Besides the word "bravery" -- which women throw at me a lot, shocked I would be so bold as to write about weight loss publicly -- there's one word that meant the most to me during the past seven months: honesty.
I truly believe that the reason so many people have followed my public weight-loss campaign since New Year's Day is because I didn't hide my struggle -- I showcased it. I don't want to read articles written by women who have it all figured out, who say how easy it is to lose weight on such-and-such a program, or who say, "If I can do it, you can do it." That only makes people believe there's some kind of secret to learn, and when they do, they'll be thin in no time.
And so the last thing I wanted to do was pretend that losing weight is something I somehow 'figured out' in a few months time. The truth is, I still struggle with it every day.
This is my final column for a while. (Seven months seemed like long enough to talk about the same thing over and over again.) So, it's natural to want to look back and share what I have learned. That's actually something I get from a lot of women: "Tell me what you're doing." "What am I doing wrong?" I even got, "Let me follow you in the buffet so I know what to eat."
People, you might not like this, but here goes ... I've learned that losing weight is a difficult balancing act. There is no one right way. And the only "secret" I've learned is the same statement nutritionists, dietitians, doctors and skinny trainers everywhere have been shouting to whoever will listen for decades: eat healthy and exercise to lose weight.
I know, I know. It's an awful thing to say to people who have struggled with every yo-yo diet imaginable. But it's the honest-to-God truth. The only way to lose weight is to decrease your calorie consumption, and it also helps create a calorie-deficit to exercise.
Trust me, I know that even though the statement is simple, the practice is not. I set a goal of 77 pounds lost in seven months, and I did not achieve it. I'm leaving you with a 50-pound loss, which is the same as two months ago. I'm not confused by this. I know why I haven't lost anymore. I eat too many calories.
But people don't realize how delicate the calorie balance can be. If my body needs 1,800 calories to break even for the day -- meaning that's the amount I need to maintain my weight, given my activity level -- then it's very easy to go over that amount, especially if you're trying to eat enough to lose weight at a healthy speed.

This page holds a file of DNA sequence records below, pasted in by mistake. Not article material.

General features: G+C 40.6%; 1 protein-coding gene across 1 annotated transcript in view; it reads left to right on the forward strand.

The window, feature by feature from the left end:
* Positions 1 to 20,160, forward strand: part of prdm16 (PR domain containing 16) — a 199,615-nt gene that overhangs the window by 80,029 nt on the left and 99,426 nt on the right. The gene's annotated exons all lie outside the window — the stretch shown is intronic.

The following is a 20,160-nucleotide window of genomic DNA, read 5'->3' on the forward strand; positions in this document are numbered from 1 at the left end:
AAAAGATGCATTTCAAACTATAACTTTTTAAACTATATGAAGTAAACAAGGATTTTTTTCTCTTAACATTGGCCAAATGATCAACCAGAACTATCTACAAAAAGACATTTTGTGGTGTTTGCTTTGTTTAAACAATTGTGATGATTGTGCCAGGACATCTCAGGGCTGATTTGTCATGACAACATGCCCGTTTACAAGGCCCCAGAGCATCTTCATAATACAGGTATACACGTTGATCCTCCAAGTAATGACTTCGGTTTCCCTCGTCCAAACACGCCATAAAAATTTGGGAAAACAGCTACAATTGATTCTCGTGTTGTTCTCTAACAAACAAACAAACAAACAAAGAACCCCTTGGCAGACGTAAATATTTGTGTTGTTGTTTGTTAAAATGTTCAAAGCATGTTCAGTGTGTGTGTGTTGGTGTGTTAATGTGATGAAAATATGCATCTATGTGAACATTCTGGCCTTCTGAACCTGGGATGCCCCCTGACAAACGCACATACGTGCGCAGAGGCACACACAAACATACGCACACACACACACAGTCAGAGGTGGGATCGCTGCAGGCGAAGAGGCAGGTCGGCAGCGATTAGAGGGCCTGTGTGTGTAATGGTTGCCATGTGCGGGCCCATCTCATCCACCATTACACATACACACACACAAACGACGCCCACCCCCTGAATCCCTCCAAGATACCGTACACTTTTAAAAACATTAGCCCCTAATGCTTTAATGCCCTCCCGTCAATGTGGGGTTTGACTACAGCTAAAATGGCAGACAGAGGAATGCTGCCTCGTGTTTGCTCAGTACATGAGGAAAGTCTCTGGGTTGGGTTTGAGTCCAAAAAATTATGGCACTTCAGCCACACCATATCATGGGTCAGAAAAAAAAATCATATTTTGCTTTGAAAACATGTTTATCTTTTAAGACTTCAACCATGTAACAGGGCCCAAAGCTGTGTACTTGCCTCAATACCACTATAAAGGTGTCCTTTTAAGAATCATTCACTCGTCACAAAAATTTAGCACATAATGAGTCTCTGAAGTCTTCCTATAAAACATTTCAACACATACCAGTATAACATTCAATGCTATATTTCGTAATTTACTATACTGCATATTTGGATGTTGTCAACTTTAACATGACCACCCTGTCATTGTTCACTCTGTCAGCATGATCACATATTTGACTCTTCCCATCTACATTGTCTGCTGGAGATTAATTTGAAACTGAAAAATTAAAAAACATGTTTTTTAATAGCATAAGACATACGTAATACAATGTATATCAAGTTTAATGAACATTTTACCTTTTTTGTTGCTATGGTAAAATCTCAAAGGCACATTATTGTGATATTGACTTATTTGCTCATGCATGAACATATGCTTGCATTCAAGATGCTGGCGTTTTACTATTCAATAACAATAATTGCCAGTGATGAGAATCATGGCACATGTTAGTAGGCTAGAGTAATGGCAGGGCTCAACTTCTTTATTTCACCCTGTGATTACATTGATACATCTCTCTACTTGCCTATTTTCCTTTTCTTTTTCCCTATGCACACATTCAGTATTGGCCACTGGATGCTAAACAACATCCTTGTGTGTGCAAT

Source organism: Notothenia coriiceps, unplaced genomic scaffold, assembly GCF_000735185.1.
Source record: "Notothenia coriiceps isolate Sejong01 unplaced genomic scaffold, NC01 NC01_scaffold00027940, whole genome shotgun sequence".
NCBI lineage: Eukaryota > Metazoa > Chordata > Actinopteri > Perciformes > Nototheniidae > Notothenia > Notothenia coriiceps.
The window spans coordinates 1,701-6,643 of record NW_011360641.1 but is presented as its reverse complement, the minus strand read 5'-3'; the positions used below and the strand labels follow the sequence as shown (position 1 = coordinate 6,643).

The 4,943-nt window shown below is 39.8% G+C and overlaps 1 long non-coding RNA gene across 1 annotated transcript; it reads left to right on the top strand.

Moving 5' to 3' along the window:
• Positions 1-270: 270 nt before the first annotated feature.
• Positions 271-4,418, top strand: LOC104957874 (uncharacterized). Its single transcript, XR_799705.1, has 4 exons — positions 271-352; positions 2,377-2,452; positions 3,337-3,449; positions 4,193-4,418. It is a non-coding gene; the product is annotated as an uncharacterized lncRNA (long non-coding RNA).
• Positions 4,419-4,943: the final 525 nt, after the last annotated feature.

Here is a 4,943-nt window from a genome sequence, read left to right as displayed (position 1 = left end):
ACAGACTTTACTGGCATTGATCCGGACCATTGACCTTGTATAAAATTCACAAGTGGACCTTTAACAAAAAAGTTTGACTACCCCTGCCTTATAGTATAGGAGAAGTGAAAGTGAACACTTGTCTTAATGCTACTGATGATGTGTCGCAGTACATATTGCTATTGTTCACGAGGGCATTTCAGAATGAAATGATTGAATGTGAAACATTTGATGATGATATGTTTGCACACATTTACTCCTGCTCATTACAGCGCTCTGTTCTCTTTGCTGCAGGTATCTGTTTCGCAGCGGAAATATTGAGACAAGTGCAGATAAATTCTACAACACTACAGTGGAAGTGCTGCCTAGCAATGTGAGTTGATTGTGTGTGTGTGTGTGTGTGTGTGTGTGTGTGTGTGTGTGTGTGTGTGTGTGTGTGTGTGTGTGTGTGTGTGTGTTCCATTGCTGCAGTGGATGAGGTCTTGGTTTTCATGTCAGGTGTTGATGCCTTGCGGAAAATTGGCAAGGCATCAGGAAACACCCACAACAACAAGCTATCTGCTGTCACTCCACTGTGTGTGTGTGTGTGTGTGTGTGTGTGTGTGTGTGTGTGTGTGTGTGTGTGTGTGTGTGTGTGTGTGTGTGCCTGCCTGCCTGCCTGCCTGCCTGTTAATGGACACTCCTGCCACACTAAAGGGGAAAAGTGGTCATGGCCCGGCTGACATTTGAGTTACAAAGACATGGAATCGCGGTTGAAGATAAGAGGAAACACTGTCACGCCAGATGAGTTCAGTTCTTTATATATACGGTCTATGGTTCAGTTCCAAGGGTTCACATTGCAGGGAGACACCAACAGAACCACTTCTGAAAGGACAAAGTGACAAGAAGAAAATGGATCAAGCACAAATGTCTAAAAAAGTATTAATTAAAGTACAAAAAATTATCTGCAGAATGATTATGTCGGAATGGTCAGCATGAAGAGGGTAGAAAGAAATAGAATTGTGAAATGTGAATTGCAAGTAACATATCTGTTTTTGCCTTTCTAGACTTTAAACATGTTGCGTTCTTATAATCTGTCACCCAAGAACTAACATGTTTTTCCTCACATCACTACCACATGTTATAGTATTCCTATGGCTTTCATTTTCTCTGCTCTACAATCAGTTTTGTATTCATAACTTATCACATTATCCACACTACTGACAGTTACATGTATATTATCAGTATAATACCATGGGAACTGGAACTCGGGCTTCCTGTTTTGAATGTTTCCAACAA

Let's say I make it to 6 p.m. with a 1,500-calorie total for the day. One big bowl of cereal, one beer, one bad snack can push me over the edge of my "break-even" calorie total, resulting in a small gain. I think there's a stereotype out there that people who are overweight are constantly snacking, when, in reality, they may just be consuming slightly more than what is needed to break even.
Regardless, I didn't make 77. And I'm extremely proud of the fact that I am OK with that. Before this journey, and even in the middle of it, I would have felt terrible, like I'd let myself and all of you down. But now, in a way, I think it's one of the best ways I could have ended my public journey.
This should very much still come across as a struggle, because it always will be. As my former trainer once told me, she's in incredible shape, and she still writes down her calories every single day. She always will have to. And so will I.
In a strange way, I'm glad this journey didn't end with me reaching my goal weight quickly and saying the dreaded words, "If I can do it, so can you." Because, you know what? I would have gained it back and alienated my readers who are struggling with weight loss in the process.
I couldn't think of more wise words to end on than those recently written to me by a reader. I hope those of you who have lost weight and struggled right along with me can take these words in, too.
"You can't force it, or it won't last. The fact that you've maintained a 50-pound loss for months now means that you've learned to balance, and that is a big deal. Keep learning, enjoy your body the way it is now, and when you are ready, push forward. Until then, focus on maintaining what you've accomplished and celebrating that."